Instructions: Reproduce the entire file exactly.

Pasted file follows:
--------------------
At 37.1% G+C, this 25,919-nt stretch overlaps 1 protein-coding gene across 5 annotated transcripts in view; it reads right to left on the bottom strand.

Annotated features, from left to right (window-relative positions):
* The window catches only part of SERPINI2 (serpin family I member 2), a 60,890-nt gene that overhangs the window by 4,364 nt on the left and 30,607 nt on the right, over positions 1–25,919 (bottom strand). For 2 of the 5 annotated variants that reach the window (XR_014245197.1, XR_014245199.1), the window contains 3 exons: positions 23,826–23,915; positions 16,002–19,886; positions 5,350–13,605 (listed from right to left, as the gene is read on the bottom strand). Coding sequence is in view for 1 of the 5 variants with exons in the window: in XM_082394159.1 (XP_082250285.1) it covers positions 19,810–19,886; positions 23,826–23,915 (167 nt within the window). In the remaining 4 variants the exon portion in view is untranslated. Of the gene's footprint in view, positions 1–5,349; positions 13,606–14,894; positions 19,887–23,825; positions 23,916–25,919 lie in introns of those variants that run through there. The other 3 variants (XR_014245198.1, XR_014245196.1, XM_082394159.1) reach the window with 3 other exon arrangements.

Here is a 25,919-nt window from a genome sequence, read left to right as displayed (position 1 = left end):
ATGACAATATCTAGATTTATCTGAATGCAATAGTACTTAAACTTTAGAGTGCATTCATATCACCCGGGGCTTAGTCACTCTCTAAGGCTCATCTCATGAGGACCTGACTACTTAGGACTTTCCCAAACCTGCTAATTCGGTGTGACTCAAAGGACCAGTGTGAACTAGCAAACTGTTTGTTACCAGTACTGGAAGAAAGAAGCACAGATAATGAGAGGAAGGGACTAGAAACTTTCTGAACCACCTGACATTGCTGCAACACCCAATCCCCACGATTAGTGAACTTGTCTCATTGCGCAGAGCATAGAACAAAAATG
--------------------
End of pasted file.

At 37.1% G+C, this 25,919-nt stretch overlaps 1 protein-coding gene across 5 annotated transcripts in view; it reads right to left on the bottom strand.

Annotated features, from left to right (window-relative positions):
* The window catches only part of SERPINI2 (serpin family I member 2), a 60,890-nt gene that overhangs the window by 4,364 nt on the left and 30,607 nt on the right, over positions 1–25,919 (bottom strand). For 2 of the 5 annotated variants that reach the window (XR_014245197.1, XR_014245199.1), the window contains 3 exons: positions 23,826–23,915; positions 16,002–19,886; positions 5,350–13,605 (listed from right to left, as the gene is read on the bottom strand). Coding sequence is in view for 1 of the 5 variants with exons in the window: in XM_082394159.1 (XP_082250285.1) it covers positions 19,810–19,886; positions 23,826–23,915 (167 nt within the window). In the remaining 4 variants the exon portion in view is untranslated. Of the gene's footprint in view, positions 1–5,349; positions 13,606–14,894; positions 19,887–23,825; positions 23,916–25,919 lie in introns of those variants that run through there. The other 3 variants (XR_014245198.1, XR_014245196.1, XM_082394159.1) reach the window with 3 other exon arrangements.

Here is a 25,919-nt window from a genome sequence, read left to right as displayed (position 1 = left end):
ATGACAATATCTAGATTTATCTGAATGCAATAGTACTTAAACTTTAGAGTGCATTCATATCACCCGGGGCTTAGTCACTCTCTAAGGCTCATCTCATGAGGACCTGACTACTTAGGACTTTCCCAAACCTGCTAATTCGGTGTGACTCAAAGGACCAGTGTGAACTAGCAAACTGTTTGTTACCAGTACTGGAAGAAAGAAGCACAGATAATGAGAGGAAGGGACTAGAAACTTTCTGAACCACCTGACATTGCTGCAACACCCAATCCCCACGATTAGTGAACTTGTCTCATTGCGCAGAGCATAGAACAAAAATG